Type 2 diabetes

Why people with T2D should have an early night


Being a ‘morning person’ takes on special significance for people with type 2 diabetes, according to an Australian study that found ‘evening chronotypes’ are likely to have worse metabolic risks.

Researchers at the University of South Australia (UniSA) assessed the bedtime preferences (sleep chronotypes) of people with type 2 diabetes, and found that those who go to bed early are more likely to be in better health and more physically active compared to night owls.

Published in BMJ Open Diabetes Research & Care, the study involved 635 patients with type 2 diabetes, each wearing an accelerometer for seven days to record the intensity and time of different physical behaviours: sleep, rest, overall physical  activity.

It found that 25% of participants had morning chronotypes (a preference to go to be early and get up early, with an average bedtime of 11:50pm); 23% had evening chronotypes (a preference to go to bed late and get up late, with an average bedtime of 12.36am); and 52% were defined as intermediate.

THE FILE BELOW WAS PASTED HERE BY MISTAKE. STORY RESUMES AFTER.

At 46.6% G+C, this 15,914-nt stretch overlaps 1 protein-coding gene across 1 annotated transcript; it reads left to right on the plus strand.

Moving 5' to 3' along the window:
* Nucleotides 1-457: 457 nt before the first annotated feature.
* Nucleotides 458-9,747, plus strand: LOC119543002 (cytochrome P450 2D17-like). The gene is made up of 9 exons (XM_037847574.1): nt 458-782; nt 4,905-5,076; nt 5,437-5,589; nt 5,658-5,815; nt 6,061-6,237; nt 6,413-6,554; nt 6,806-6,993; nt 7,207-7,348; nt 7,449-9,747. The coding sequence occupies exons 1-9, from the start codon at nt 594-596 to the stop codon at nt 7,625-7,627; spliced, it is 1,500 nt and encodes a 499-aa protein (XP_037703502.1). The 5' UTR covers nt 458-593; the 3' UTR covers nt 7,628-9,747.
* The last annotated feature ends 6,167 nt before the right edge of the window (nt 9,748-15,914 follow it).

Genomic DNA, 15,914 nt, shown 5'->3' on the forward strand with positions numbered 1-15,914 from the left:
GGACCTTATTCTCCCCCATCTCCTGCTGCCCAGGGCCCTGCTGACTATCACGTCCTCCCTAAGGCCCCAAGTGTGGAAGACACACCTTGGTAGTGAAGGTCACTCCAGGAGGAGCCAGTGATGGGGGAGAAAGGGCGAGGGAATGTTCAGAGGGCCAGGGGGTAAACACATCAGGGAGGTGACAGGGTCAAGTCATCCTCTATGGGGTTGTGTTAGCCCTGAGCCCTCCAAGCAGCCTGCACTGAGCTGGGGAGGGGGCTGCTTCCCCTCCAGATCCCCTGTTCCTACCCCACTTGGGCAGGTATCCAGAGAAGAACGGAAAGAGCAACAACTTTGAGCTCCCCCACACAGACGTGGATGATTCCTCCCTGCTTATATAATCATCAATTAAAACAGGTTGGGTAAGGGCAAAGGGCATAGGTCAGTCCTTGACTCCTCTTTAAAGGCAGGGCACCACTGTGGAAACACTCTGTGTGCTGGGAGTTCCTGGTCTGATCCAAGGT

Evening chronotypes had an extra 30 minutes of sedentary time per day and 10 minutes less  moderate-to vigorous physical activity compared to morning chronotypes. Evening chronotypes also had an overall lower intensity of activity, and tended to be active later in the day.

Study co-author Dr Alex Rowlands of the Alliance for Research in Exercise, Nutrition and Activity (ARENA), Sansom Institute for Health Research, says the study provides a unique insight into how people’s sleep time preferences can impact their level of physical activity – and may help people with type 2 diabetes better manage their health.

“The link between later sleep times and physical activity is clear: go to bed late and you’re less likely to be active,” Dr Rowlands says.

“As sleep chronotypes are potentially modifiable, these findings provide an opportunity to change your lifestyle for the better, simply by adjusting your bedtime.”

“For someone with diabetes, this is valuable information that could help get them back on a path to good health.”

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